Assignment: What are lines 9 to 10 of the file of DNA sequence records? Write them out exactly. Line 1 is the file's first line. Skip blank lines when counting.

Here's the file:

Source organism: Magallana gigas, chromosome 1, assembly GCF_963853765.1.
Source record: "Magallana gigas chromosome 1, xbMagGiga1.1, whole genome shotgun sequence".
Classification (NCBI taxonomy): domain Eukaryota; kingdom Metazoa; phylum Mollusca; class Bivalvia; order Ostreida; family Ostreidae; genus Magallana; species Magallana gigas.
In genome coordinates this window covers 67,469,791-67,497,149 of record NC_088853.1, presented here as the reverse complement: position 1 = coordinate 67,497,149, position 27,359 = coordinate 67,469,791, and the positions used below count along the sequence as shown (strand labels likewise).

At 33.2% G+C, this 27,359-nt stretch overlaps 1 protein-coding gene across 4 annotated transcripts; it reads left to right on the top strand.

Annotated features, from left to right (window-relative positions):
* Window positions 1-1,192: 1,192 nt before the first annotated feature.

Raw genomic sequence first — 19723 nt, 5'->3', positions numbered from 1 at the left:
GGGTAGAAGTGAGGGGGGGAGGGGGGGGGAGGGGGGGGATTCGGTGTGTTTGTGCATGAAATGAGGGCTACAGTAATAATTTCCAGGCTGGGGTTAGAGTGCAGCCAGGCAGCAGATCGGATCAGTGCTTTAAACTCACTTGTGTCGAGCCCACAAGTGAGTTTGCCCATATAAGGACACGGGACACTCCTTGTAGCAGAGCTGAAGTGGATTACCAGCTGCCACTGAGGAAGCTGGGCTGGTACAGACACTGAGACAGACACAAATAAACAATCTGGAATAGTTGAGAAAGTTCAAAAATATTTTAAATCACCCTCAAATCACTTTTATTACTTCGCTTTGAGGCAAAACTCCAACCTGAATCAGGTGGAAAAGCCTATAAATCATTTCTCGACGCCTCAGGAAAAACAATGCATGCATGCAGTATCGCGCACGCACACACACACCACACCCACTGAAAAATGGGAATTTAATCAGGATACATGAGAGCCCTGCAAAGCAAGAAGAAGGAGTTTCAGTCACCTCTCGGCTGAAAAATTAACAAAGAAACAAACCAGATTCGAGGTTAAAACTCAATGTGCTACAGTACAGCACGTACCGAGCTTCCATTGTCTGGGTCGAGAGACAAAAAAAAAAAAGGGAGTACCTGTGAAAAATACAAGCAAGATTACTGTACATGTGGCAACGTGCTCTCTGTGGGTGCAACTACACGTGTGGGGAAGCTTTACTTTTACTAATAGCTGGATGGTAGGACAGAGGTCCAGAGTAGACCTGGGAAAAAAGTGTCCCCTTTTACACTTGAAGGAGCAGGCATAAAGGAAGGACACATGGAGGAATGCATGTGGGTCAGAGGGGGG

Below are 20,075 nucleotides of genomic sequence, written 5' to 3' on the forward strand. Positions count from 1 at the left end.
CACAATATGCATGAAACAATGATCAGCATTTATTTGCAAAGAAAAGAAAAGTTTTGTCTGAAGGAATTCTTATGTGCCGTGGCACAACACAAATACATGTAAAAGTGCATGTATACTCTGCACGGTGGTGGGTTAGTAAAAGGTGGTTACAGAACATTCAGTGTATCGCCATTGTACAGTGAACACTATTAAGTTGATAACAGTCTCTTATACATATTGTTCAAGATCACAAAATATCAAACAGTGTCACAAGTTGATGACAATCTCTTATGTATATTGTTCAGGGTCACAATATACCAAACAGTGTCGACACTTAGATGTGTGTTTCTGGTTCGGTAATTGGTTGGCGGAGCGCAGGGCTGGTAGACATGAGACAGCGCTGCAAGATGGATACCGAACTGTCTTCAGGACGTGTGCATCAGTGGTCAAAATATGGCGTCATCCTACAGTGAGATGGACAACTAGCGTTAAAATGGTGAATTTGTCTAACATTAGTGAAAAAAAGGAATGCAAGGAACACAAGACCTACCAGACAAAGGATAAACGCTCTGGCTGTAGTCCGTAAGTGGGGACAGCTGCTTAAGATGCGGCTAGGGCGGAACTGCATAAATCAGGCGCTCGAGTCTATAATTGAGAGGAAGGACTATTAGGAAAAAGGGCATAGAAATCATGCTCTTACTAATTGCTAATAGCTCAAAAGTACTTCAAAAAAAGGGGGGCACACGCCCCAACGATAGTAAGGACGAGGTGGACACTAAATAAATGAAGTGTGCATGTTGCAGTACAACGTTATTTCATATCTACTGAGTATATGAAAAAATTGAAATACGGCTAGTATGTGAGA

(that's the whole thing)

GGGTAGAAGTGAGGGGGGGAGGGGGGGGGAGGGGGGGGATTCGGTGTGTTTGTGCATGAAATGAGGGCTACAGTAATAATTTCCAGGCTGGGGTTAGAGTGCAGCCAGGCAGCAGATCGGATCAGTGCTTTAAACTCACTTGTGTCGAGCCCACAAGTGAGTTTGCCCATATAAGGACACGGGACACTCCTTGTAGCAGAGCTGAAGTGGATTACCAGCTGCCACTGAGGAAGCTGGGCTGGTACAGACACTGAGACAGACACAAATAAACAATCTGGAATAGTTGAGAAAGTTCAAAAATATTTTAAATCACCCTCAAATCACTTTTATTACTTCGCTTTGAGGCAAAACTCCAACCTGAATCAGGTGGAAAAGCCTATAAATCATTTCTCGACGCCTCAGGAAAAACAATGCATGCATGCAGTATCGCGCACGCACACACACACCACACCCACTGAAAAATGGGAATTTAATCAGGATACATGAGAGCCCTGCAAAGCAAGAAGAAGGAGTTTCAGTCACCTCTCGGCTGAAAAATTAACAAAGAAACAAACCAGATTCGAGGTTAAAACTCAATGTGCTACAGTACAGCACGTACCGAGCTTCCATTGTCTGGGTCGAGAGACAAAAAAAAAAAAGGGAGTACCTGTGAAAAATACAAGCAAGATTACTGTACATGTGGCAACGTGCTCTCTGTGGGTGCAACTACACGTGTGGGGAAGCTTTACTTTTACTAATAGCTGGATGGTAGGACAGAGGTCCAGAGTAGACCTGGGAAAAAAGTGTCCCCTTTTACACTTGAAGGAGCAGGCATAAAGGAAGGACACATGGAGGAATGCATGTGGGTCAGAGGGGGG

Below are 20,075 nucleotides of genomic sequence, written 5' to 3' on the forward strand. Positions count from 1 at the left end.